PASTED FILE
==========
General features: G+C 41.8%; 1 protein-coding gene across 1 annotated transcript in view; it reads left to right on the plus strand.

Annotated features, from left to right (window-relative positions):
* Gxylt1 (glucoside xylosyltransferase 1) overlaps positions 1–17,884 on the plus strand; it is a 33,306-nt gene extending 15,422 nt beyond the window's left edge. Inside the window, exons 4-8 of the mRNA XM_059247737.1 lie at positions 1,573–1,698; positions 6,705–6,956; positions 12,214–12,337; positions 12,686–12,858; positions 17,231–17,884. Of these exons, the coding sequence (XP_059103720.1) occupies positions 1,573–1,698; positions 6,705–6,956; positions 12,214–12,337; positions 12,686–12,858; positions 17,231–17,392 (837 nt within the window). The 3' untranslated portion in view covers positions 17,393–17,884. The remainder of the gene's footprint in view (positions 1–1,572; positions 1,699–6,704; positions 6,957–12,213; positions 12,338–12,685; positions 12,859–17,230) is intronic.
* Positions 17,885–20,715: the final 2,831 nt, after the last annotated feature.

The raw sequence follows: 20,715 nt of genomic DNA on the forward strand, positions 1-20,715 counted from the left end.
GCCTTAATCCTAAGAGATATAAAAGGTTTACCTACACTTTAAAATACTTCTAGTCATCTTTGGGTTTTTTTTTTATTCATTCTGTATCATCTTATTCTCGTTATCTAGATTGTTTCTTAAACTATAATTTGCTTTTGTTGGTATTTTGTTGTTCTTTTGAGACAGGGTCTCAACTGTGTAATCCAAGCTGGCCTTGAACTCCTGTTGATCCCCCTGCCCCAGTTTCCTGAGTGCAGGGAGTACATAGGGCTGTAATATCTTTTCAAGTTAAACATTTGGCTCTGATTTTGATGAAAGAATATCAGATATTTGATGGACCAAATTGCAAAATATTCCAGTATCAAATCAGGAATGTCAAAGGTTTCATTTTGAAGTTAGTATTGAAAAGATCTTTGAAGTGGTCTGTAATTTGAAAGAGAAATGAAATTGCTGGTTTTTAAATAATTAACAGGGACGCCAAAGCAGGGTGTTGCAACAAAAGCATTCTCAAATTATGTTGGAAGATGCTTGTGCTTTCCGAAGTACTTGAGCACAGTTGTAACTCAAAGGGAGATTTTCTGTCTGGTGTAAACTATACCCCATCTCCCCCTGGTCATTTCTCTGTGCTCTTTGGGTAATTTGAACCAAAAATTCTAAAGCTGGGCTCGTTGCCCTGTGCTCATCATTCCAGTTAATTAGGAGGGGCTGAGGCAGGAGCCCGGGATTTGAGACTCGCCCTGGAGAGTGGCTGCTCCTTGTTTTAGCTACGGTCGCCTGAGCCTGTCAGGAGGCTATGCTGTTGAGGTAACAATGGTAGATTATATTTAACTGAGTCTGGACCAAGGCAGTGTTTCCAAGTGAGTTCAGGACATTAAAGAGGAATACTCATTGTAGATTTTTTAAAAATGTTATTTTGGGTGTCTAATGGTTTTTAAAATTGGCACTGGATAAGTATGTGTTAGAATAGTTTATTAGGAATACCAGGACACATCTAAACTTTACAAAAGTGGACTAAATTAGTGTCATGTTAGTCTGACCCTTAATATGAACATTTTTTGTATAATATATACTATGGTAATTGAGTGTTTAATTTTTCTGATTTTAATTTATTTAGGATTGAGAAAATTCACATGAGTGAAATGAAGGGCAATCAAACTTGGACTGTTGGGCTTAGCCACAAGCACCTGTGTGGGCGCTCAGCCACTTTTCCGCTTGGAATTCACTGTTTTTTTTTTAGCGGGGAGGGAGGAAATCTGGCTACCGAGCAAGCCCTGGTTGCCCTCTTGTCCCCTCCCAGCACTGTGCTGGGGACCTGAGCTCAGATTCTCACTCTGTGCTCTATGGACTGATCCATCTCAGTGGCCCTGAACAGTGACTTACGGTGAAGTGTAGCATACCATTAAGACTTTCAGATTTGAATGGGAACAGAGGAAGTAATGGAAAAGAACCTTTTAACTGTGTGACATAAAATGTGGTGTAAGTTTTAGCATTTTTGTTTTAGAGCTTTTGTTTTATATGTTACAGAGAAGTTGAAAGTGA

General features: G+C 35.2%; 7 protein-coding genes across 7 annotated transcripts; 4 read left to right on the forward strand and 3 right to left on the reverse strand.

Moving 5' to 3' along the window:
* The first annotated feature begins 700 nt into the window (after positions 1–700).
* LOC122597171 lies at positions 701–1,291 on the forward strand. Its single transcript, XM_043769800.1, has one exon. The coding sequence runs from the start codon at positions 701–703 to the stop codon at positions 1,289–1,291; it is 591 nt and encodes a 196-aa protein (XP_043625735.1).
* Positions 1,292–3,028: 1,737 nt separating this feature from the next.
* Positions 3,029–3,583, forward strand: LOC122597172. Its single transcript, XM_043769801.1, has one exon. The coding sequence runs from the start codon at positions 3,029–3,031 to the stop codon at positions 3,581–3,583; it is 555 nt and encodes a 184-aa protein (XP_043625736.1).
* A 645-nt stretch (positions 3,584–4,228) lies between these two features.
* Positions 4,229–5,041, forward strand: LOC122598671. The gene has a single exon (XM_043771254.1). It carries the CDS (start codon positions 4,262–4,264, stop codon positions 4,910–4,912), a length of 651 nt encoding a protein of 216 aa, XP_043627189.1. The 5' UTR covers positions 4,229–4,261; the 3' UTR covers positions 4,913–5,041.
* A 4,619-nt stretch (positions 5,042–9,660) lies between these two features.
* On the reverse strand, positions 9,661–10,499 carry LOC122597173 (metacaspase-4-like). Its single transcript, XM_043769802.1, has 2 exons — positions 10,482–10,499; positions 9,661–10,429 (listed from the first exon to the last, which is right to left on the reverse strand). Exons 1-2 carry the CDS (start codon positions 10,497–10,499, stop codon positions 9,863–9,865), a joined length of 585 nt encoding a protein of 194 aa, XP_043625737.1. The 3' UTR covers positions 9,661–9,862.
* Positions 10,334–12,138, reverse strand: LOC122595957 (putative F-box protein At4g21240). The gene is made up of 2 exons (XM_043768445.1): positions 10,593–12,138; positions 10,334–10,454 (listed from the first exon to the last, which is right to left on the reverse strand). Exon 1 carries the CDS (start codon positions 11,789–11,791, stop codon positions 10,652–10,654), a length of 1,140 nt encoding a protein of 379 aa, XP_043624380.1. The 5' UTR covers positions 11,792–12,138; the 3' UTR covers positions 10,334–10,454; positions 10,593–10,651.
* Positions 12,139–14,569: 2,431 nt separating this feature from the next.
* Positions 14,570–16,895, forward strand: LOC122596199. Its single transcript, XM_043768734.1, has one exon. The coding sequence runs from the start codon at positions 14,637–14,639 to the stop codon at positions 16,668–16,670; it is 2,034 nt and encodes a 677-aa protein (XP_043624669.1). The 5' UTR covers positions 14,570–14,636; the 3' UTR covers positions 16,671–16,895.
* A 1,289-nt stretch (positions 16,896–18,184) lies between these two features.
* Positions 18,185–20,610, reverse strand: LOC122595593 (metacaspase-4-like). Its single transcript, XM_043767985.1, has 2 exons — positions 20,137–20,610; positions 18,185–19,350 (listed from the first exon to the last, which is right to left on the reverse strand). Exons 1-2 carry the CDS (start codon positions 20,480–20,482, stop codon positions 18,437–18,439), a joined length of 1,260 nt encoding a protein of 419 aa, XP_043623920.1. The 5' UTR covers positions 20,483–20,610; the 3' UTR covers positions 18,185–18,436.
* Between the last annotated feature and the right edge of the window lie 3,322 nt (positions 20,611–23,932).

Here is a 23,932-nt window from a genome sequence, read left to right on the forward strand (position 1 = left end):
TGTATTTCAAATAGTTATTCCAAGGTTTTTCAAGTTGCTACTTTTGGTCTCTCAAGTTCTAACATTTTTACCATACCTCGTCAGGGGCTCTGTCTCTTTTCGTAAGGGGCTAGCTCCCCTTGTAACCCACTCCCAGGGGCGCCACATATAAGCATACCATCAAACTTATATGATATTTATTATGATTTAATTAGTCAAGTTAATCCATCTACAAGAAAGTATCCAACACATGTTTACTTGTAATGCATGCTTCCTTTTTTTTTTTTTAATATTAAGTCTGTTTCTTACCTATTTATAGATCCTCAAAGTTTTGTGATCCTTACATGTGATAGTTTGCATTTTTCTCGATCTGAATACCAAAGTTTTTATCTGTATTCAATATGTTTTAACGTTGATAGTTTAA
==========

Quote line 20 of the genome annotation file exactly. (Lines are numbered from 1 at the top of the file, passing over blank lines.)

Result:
* A 1,289-nt stretch (positions 16,896–18,184) lies between these two features.